The format of the Congressional Sportsmen's Foundation dinner seems a little abbreviated this year. Usually I get a little more of a chance to schmooze with pro-2A legislators, but this year it didn't seem to work that way. Maybe it was just me, and I was glad to have a few words with Secretary of the Interior Ken Salazar...I expect we'll be talking again as the U.S. Forest Service reignites its war on sport shooting on public lands in the West. New signs have gone up that intentionally misrepresent the current laws on shooting on public lands, and the Rampart Range outside of Colorado Springs — probably the largest and most active shooting area in Colorado, remains closed, despite queries from Colorado Senator Mark Udall on reopening the range.
USFS is insisting on a totally unrealistic set of prerequisite for reopening the range, which was closed after a death from a negligent discharge that had nothing to do with the range itself. USFS's contention is that, "The closure of the SRSR does not impede the ability of sportsmen and women to prepare for hunting season." Apparent head USFS exec Rick Cables has a limited understanding of the Constitution.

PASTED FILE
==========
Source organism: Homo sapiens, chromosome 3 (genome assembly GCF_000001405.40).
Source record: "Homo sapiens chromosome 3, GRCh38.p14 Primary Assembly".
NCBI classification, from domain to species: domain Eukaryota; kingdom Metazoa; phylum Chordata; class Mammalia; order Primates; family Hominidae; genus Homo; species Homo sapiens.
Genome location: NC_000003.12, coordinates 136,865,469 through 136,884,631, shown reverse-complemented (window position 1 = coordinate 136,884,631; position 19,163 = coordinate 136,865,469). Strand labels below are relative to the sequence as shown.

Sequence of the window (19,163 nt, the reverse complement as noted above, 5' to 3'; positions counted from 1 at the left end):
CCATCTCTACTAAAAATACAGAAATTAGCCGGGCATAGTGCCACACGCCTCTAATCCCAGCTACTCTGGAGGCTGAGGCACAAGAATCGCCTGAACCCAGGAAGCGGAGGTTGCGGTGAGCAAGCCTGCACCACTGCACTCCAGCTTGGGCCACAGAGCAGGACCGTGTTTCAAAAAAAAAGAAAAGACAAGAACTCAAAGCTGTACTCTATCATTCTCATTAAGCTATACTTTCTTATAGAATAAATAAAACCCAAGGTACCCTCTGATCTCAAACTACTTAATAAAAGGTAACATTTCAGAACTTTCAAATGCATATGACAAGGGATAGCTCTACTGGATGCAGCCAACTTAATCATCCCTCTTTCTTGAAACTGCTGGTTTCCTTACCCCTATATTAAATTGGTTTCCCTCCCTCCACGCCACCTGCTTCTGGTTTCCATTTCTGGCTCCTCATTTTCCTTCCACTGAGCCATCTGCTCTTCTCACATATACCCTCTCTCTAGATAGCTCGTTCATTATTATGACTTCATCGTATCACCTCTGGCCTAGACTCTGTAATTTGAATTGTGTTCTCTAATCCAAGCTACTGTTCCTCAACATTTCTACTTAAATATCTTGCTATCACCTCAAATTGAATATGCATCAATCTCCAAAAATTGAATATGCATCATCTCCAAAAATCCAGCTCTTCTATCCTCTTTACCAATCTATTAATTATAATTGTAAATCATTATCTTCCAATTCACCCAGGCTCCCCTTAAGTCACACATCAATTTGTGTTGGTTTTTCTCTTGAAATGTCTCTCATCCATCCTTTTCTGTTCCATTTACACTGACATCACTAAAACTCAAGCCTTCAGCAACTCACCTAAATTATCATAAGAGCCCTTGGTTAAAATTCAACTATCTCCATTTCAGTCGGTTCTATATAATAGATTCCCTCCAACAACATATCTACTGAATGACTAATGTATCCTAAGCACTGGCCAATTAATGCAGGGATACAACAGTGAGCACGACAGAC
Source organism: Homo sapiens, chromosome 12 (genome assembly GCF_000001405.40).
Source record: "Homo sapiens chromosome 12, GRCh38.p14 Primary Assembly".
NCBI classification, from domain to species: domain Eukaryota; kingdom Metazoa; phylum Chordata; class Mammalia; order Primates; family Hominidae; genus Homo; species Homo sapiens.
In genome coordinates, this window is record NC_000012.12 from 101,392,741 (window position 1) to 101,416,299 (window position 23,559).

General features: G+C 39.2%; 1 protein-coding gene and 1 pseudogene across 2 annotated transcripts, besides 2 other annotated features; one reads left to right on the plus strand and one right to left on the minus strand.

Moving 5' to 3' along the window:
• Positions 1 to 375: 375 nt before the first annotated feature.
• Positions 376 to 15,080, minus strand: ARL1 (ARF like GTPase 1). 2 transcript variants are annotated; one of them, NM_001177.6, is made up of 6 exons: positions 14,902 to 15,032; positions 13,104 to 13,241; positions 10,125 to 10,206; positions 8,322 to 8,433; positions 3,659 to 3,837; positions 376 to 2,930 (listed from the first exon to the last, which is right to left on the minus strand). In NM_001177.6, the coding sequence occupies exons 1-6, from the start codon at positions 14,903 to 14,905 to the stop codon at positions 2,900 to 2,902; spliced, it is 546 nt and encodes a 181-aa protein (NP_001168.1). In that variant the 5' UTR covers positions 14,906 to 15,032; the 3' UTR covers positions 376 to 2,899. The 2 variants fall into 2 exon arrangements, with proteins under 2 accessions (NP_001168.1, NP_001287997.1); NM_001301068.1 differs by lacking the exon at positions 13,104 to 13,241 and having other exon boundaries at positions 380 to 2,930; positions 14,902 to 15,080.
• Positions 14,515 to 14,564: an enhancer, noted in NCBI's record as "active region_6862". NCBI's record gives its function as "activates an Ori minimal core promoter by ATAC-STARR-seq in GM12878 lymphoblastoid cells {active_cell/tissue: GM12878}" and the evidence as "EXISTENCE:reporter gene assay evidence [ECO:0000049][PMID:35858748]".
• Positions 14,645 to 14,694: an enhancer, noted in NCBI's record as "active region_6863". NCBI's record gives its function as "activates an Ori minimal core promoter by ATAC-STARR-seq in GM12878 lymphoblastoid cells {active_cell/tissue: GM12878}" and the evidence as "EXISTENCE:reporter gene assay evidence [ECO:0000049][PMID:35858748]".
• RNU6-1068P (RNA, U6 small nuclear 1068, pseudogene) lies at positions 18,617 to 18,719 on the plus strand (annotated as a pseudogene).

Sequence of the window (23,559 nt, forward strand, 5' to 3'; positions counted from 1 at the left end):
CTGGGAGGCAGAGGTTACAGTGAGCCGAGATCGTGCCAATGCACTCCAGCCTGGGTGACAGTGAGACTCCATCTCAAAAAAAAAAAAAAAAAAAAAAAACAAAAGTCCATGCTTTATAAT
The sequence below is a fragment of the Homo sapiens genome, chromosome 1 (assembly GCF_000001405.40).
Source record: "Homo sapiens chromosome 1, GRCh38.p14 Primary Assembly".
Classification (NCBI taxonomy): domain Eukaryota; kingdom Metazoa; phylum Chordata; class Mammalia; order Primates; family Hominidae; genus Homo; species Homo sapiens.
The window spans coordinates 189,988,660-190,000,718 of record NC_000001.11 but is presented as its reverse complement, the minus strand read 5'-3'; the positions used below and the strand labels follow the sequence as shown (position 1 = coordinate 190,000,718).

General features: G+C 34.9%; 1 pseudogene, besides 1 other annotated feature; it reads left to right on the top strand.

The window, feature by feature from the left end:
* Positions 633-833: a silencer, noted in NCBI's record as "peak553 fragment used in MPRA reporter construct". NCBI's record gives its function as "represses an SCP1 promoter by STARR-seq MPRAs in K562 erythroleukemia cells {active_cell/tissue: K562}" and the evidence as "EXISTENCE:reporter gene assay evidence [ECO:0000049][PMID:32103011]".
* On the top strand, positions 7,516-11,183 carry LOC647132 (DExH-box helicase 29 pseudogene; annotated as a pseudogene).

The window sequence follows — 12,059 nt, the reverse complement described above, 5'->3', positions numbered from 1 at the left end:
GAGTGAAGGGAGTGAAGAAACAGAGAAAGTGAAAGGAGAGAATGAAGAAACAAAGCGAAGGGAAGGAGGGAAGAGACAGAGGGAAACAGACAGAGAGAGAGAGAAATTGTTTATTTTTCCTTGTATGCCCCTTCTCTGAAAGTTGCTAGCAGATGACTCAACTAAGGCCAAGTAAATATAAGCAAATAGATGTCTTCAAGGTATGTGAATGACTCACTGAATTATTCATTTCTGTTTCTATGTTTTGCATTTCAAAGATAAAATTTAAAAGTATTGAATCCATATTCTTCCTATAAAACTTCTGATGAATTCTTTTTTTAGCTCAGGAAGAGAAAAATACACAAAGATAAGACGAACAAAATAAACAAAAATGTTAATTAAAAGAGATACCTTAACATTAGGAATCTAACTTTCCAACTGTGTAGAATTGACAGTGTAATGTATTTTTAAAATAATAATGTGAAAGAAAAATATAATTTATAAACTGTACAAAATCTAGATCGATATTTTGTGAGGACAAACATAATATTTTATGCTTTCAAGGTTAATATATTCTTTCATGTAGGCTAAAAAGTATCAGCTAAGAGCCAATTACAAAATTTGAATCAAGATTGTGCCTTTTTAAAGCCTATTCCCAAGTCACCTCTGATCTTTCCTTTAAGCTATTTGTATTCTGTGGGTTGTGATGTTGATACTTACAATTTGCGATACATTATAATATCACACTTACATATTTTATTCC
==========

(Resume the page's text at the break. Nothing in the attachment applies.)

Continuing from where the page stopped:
A couple of years ago USFS execs stood up in a public forum and gave their word that they would abide by the existing laws on shooting...over the next few months we'll be seeing how good their word actually is.